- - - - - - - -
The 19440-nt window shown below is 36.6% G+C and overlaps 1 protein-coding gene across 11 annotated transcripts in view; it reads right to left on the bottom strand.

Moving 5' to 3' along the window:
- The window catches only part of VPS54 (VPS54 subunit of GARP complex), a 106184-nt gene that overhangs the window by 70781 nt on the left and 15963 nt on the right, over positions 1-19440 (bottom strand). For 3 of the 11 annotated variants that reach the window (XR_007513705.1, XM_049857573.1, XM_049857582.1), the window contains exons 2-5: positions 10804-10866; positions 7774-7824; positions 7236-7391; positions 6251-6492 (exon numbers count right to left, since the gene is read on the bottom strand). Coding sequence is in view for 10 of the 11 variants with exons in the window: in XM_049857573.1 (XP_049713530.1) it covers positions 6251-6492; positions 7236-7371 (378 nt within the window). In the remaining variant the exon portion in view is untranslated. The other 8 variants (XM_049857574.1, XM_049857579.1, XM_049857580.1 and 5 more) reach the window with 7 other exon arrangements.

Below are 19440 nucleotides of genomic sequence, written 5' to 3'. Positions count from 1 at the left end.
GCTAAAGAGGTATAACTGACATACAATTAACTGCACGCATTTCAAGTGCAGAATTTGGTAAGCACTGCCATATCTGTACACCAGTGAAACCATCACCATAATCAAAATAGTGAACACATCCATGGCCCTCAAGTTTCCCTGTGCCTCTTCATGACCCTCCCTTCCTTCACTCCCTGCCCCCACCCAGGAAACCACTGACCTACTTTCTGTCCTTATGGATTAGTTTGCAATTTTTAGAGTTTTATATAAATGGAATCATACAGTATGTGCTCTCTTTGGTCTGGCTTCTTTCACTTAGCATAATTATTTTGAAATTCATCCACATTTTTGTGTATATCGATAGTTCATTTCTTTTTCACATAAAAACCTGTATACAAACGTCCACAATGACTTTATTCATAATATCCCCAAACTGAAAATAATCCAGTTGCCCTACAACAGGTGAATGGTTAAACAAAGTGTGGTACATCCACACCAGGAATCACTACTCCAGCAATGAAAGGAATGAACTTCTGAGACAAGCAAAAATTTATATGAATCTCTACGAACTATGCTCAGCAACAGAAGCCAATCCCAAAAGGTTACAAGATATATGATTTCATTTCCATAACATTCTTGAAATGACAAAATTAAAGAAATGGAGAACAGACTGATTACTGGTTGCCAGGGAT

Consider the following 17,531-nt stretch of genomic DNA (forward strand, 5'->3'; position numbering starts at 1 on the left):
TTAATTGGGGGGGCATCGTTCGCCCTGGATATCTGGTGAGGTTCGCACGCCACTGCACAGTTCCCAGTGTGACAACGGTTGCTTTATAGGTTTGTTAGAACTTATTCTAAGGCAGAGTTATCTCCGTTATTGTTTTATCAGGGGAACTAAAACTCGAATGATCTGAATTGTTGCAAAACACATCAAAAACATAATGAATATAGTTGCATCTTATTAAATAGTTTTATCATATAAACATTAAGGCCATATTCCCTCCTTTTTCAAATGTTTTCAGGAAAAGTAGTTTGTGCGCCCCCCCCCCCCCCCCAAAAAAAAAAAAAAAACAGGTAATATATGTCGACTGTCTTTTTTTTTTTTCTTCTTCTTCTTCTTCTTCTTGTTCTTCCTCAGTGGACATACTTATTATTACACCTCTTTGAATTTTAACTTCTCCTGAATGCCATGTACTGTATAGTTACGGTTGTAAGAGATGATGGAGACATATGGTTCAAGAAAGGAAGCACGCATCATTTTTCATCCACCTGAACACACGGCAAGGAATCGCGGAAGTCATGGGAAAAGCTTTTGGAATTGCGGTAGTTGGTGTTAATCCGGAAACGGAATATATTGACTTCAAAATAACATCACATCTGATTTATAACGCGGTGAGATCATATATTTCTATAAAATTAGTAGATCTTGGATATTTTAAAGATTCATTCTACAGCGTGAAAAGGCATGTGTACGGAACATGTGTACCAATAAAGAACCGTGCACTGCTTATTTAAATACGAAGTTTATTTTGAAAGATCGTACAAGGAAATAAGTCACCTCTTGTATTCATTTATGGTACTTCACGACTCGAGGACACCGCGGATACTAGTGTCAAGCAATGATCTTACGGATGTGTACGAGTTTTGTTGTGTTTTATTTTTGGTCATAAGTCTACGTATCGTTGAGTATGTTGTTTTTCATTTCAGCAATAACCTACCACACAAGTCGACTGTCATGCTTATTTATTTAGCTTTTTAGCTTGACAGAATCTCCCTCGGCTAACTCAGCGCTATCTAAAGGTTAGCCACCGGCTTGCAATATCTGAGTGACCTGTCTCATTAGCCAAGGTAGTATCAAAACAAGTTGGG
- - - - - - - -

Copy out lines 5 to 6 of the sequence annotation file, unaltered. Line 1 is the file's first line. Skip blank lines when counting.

GCTAAAGAGGTATAACTGACATACAATTAACTGCACGCATTTCAAGTGCAGAATTTGGTAAGCACTGCCATATCTGTACACCAGTGAAACCATCACCATAATCAAAATAGTGAACACATCCATGGCCCTCAAGTTTCCCTGTGCCTCTTCATGACCCTCCCTTCCTTCACTCCCTGCCCCCACCCAGGAAACCACTGACCTACTTTCTGTCCTTATGGATTAGTTTGCAATTTTTAGAGTTTTATATAAATGGAATCATACAGTATGTGCTCTCTTTGGTCTGGCTTCTTTCACTTAGCATAATTATTTTGAAATTCATCCACATTTTTGTGTATATCGATAGTTCATTTCTTTTTCACATAAAAACCTGTATACAAACGTCCACAATGACTTTATTCATAATATCCCCAAACTGAAAATAATCCAGTTGCCCTACAACAGGTGAATGGTTAAACAAAGTGTGGTACATCCACACCAGGAATCACTACTCCAGCAATGAAAGGAATGAACTTCTGAGACAAGCAAAAATTTATATGAATCTCTACGAACTATGCTCAGCAACAGAAGCCAATCCCAAAAGGTTACAAGATATATGATTTCATTTCCATAACATTCTTGAAATGACAAAATTAAAGAAATGGAGAACAGACTGATTACTGGTTGCCAGGGAT

Consider the following 17,531-nt stretch of genomic DNA (forward strand, 5'->3'; position numbering starts at 1 on the left):